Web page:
I like the global and historical perspective of this post, but when it comes to gardening, we are concerned with individuals. Some of these individuals will be influenced by fashion, or what they see in magazines, at flower shows or in the Olympic Park. My concern here is that when the fashion for stylised nature passes, these gardens will be grubbed up in favour of the next fashion - and where will the creatures who have come to rely on the network of nature-inspired gardens go then?

On a positive note, there are many gardeners who know their gardens intimately. People who can tell you when/where they saw a newt or a bat - the kind of custodians who will spend an hour counting the birds which land in their garden. For these people, cause and effect has more importance than fashion. So I suppose it is the reason behind the decision to create a natural-looking garden which is at the heart of my concerns.

One of the problems I have with stylised nature is the tendency to kill grass and remove topsoil to create the perfect environment for a stylised wildflower meadow. It all seems to miss the point rather. I suppose it is the concept of removing a bit of nature we don't like, to create a more appealing version of nature that I find a little difficult to stomach. Much as I love the Olympic Park, I cannot forget that there were natural habitats on that site before we created a corner of aesthetically pleasing stylised nature.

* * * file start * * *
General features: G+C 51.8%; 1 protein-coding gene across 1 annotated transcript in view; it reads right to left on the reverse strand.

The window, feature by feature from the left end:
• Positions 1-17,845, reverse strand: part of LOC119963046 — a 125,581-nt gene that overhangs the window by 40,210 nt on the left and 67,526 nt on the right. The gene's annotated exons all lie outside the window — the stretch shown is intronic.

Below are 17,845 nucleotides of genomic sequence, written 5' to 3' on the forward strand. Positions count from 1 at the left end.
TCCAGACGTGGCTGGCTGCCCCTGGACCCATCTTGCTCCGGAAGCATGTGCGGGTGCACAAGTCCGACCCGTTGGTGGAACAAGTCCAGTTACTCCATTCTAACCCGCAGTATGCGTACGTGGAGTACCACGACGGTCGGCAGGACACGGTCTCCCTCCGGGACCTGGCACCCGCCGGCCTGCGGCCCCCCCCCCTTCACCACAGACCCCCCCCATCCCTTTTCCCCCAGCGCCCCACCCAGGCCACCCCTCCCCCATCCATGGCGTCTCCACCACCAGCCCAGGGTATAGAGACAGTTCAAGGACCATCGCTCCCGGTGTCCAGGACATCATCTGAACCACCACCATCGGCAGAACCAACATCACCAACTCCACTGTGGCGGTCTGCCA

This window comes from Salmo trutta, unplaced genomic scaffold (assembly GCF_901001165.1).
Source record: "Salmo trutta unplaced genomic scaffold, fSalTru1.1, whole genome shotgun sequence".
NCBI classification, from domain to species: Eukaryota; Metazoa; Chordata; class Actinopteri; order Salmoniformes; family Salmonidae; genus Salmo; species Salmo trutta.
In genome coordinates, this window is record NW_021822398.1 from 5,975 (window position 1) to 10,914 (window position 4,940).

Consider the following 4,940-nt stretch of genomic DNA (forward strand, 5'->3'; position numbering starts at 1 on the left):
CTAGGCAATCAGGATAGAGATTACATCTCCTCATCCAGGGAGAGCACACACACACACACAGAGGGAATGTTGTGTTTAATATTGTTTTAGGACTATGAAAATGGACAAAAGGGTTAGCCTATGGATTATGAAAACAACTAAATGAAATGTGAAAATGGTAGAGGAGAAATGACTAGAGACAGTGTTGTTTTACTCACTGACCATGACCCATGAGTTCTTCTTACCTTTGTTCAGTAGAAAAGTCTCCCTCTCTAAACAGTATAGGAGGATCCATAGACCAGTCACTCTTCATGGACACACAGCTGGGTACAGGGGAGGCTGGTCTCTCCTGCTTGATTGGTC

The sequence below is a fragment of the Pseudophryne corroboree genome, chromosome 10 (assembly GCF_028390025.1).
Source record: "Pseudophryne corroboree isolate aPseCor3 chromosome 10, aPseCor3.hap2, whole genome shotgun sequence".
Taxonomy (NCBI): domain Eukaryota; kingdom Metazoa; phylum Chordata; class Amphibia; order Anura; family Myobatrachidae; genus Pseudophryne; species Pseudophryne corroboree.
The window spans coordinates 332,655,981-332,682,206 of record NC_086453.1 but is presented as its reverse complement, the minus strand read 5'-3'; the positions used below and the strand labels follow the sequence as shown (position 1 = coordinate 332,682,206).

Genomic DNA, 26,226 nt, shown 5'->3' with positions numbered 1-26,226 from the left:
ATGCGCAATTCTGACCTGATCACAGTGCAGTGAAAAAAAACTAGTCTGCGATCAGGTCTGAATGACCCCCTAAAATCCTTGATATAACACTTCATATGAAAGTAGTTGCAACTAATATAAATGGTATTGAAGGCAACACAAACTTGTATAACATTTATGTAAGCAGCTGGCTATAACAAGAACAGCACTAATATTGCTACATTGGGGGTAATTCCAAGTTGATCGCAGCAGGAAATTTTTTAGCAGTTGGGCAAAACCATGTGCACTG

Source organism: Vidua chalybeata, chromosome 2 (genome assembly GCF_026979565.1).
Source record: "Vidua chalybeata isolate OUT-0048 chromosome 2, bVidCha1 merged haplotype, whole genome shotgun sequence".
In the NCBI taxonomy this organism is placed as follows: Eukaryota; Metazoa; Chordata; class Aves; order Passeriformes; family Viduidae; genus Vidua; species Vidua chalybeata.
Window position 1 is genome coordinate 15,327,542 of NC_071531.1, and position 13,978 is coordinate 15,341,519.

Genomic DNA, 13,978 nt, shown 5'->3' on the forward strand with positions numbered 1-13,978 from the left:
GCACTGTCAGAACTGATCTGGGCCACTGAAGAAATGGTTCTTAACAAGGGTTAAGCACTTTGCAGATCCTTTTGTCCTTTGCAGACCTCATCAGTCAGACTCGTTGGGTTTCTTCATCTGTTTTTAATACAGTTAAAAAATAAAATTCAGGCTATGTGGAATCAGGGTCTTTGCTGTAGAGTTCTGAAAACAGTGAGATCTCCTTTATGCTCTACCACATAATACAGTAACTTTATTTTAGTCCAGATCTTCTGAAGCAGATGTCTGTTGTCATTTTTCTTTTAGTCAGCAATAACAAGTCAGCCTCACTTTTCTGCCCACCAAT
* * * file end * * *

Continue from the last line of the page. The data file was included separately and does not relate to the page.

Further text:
Linda's comment is very enlightening. Allowing our fertile Fens to revert to their natural state would do little for the ecosystems there and it certainly would not help to feed a hungry planet.

marianstclair said...

Certainly, I haven't been able to give this post the time it deserves, but my off-the-cuff response is a garden, any garden, is nature; just as any man is an animal. Why don't we get this concept?

Sandi's Garden Patch said...

HI Noel
I like your front picture. It caught my eye. Enjoyed your article, got me thinking.